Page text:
What does this mean for sponsors of partner visas?
The effect of this is that now the sponsor can be a reason for refusal of the visa, not just the applicant.
It means that if the sponsor doesn’t fulfil the requirements of being a sponsor, the visa can be refused.
Before these changes, the sponsor wasn’t looked at. All the sponsor needed to be was Australian, older than 18 and not currently married.
With these changes, the sponsor has to undergo police checks if requested, and if the sponsor cannot provide for the financial and accommodation needs of the visa applicant for at least 2 years after the grant of the visa, then that may be a reason to refuse the partner visa.
These changes have been made as an increasing response to combat family violence.
Why it affects parents mostly and not partners
This also makes sense in the context of parent visas or other family visas. The sponsor, mostly the adult children of overseas parents, will need to prove that they have enough money to support their ageing parent when they’re in Australia (to either visit or to stay for a longer period of time). If the adult children do not have the means to provide for their ageing parent, then the sponsorship undertaking has not been satisfied and therefore there is no need to consider the rest of the visa application. The case officer has made a decision that the sponsor is not eligible to sponsor and then will refuse the visa application based on that.
This is what many migration agents have interpreted to mean a ‘separate approval process’ when in reality it just makes the sponsorship part of the application, the first to be looked at by the case officer.
The amendments to the Migration Act regarding sponsorship requirements for partner visas that may come into effect in June 2019 does not provide for a separate approval process that requires a separate application.
It merely changes the order in which the case officer looks at a partner visa application.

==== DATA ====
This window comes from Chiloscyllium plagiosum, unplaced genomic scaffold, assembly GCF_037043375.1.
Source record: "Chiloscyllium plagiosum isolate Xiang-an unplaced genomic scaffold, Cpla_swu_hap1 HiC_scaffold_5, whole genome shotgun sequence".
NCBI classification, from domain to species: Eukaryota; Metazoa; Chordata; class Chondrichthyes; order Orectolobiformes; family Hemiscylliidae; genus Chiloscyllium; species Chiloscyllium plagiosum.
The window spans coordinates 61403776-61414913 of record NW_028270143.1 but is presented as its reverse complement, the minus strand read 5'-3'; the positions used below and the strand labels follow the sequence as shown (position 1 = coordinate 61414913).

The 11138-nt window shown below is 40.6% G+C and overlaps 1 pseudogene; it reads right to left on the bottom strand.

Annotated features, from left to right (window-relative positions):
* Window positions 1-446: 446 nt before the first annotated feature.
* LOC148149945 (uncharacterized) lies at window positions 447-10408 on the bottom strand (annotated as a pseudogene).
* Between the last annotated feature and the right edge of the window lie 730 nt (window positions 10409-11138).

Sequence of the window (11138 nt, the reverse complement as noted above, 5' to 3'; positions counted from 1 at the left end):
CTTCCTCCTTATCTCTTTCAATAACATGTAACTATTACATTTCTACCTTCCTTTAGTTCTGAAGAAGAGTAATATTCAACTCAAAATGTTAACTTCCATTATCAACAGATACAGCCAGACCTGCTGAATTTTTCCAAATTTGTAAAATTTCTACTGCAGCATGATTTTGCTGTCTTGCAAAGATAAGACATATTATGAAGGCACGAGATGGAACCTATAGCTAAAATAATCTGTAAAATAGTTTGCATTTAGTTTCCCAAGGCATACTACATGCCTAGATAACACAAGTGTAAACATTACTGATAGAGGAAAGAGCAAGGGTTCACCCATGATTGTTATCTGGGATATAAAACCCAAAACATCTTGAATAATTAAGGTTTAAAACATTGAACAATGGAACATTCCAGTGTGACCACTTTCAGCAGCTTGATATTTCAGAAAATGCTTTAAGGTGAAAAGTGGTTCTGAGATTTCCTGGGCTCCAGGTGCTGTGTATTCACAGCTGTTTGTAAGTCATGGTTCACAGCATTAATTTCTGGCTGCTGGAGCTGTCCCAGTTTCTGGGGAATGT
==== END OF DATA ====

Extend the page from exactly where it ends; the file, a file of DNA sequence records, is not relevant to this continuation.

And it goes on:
Before, the emphasis was on the visa applicant to prove their case and the sponsor (the Australian partner) didn’t need to do much or provide much evidence that they are eligible sponsors.
Going forward, the case officer will increasingly look at the eligibility of the sponsor to sponsor a foreign partner. This is not a separate application that needs to be made but merely a decision that the case officer must make before they proceed to process the rest of the visa application.
It is more like a change in the procedure for case officers and they now need to ask the following question:
- Is the sponsor eligible to sponsor? If yes, proceed. If no, refuse the visa.
So I repeat, the sponsorship requirements were in response mainly to the parent category of visas and it is not a separate approval process for partner visas.
What it really means in practice is that it allows the case officer to look more closely at the sponsor and the sponsor may now be a reason why the visa is refused (and not just the visa applicant).
I would say still try to get your applications in before June because we all know that price hikes happen around then. But in terms of these new sponsorship requirements, I wouldn’t be worrying too much about having to undergo a separate approval process because it doesn’t exist.
My suggestion is to continue in an orderly fashion and don’t get scammed by migration agents who are pressuring you and scaring you into working with them.